Like a lot of things when it comes to skincare, a facial is a personal decision and depends a lot on the type of skin you have and what you are trying to achieve. Most dermatologists recommend that you should have a facial at least once a month, because nothing you can do at home can replace professional attention (I’m not a 100% sold on this statement but ok). Once a month is the best time frame because our skin cell turnover cycle is 28 days long, so getting one more often then this could irritate your skin.


I think in general, after you get the first one, if you really enjoy it and notice the benefits on your skin, go by the one-month rule. Your derm and or aesthetician should be able to properly assess your skin and let you know if you can wait a longer time period in between appointments.


Now let us break down the most common categories when it comes to facials:


Classic

What is it? This facial consists of a few standard processes. It beings with steaming the face, followed by an exfoliating scrub, massage and then the application of a mask. A moisturizer or serum may be applied after.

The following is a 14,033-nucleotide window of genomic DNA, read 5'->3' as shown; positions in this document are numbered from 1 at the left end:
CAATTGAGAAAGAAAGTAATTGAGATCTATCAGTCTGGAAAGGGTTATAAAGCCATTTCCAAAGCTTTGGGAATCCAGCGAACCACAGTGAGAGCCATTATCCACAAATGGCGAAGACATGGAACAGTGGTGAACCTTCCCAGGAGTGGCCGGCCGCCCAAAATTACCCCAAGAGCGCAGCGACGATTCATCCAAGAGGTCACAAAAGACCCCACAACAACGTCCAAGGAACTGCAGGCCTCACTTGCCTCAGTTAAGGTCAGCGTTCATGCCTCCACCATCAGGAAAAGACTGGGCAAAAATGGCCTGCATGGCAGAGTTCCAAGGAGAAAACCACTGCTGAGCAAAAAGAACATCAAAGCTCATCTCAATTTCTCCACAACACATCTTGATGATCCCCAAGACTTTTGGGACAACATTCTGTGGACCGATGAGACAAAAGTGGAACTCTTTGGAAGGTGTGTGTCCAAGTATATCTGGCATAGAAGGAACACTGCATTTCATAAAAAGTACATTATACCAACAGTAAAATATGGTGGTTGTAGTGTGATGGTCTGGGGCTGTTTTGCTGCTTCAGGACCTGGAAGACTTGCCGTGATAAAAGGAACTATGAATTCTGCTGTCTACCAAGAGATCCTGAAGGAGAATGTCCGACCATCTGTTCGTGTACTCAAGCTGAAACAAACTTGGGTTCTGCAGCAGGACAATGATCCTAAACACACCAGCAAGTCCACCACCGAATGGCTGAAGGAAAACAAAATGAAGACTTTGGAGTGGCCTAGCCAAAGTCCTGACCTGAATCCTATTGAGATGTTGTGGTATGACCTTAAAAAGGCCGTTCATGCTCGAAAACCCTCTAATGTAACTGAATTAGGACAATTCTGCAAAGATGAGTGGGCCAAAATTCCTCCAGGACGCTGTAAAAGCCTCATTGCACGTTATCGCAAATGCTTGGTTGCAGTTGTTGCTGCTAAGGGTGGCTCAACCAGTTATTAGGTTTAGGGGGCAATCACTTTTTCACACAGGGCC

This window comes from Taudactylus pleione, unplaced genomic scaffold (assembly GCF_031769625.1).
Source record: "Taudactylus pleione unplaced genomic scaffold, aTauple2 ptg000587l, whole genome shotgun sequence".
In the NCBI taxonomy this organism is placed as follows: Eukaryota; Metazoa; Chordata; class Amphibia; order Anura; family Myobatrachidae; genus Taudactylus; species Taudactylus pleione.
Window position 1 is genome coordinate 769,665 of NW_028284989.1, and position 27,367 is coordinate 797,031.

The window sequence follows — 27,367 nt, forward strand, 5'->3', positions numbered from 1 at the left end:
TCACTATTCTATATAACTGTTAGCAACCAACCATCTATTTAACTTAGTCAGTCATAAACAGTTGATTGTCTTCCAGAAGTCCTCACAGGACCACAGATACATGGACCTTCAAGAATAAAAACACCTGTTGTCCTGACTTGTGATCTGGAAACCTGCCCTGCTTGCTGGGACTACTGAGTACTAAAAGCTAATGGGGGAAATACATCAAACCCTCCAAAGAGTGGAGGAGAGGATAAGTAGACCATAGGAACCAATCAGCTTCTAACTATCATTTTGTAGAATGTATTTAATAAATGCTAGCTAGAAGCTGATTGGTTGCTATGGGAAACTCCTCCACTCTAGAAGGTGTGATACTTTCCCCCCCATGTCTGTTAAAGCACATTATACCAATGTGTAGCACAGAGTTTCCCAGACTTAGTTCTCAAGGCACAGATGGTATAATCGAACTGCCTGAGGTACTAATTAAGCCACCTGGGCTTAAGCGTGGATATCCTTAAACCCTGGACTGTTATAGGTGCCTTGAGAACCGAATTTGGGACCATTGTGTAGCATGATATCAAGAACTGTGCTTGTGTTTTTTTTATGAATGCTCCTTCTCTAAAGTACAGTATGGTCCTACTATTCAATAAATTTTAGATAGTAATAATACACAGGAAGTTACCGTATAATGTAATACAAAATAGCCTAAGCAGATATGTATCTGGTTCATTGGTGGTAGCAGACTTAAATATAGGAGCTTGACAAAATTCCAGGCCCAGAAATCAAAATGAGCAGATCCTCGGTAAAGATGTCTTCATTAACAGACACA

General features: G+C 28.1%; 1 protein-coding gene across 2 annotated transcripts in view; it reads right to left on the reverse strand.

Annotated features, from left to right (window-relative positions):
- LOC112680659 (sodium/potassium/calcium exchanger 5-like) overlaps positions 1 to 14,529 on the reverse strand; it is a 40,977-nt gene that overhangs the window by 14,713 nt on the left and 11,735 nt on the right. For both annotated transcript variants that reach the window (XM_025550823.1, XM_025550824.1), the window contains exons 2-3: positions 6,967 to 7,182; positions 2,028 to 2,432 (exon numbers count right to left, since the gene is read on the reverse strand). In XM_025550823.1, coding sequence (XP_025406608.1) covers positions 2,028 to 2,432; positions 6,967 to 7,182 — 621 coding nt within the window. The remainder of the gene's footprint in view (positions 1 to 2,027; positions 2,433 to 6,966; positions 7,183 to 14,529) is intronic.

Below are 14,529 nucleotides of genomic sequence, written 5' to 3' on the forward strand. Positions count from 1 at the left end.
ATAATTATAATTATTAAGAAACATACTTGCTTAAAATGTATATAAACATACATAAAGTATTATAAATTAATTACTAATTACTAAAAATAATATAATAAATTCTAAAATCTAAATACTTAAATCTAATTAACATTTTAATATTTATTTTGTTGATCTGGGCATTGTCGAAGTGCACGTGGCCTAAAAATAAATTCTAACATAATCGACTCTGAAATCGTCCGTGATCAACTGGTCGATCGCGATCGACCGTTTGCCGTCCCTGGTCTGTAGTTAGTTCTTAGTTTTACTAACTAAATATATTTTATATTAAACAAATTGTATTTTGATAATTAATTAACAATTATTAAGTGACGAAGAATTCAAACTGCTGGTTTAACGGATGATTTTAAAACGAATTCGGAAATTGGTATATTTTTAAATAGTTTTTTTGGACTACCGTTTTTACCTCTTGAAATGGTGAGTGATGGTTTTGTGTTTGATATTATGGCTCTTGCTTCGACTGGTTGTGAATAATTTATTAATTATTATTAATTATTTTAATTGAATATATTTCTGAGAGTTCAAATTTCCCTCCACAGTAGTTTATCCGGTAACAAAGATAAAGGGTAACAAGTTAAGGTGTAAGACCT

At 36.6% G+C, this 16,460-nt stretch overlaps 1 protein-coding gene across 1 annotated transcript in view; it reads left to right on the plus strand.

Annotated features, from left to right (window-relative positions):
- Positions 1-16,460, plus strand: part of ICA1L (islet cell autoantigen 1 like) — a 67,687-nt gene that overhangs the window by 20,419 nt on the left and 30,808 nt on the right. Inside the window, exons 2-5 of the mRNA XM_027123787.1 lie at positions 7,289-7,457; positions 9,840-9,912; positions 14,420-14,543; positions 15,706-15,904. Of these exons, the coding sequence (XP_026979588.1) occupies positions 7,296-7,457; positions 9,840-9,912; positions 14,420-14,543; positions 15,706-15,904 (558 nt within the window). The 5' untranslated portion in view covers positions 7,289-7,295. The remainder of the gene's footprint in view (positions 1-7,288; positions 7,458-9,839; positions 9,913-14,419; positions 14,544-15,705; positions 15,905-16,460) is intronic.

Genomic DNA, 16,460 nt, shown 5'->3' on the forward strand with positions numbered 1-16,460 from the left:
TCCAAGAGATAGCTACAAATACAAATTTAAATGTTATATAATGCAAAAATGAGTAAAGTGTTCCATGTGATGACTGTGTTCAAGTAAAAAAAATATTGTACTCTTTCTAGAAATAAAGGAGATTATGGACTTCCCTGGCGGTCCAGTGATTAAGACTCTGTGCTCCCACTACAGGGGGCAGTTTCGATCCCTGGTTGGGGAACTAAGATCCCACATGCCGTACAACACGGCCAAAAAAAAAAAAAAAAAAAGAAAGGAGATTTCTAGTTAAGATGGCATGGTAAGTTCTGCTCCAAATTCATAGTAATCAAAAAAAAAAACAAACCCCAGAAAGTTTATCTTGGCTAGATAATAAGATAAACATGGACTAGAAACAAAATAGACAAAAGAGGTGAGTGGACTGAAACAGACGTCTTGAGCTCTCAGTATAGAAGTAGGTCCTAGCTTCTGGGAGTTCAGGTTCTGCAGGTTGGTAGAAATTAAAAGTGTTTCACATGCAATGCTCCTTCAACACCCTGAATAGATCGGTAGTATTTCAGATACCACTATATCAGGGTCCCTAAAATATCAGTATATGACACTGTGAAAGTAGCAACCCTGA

What does it do for your skin? Typically, your skin will undergo deep cleansing and exfoliation. This will allow dead skin cells to be removed and leave skin looking hydrated and more even in tone.


Decongesting

What is it? A classic facial with a focus on unblocking pores. An aesthetician will use either their fingers or an extractor tool to remove minor breakouts.

What does it do for your skin? Blocked pores will be cleared and skin will be left smoother. However, its important to remember that this doesn’t target the root cause of acne, and you may need to have more than one to see significant improvement.


Microdermabrasion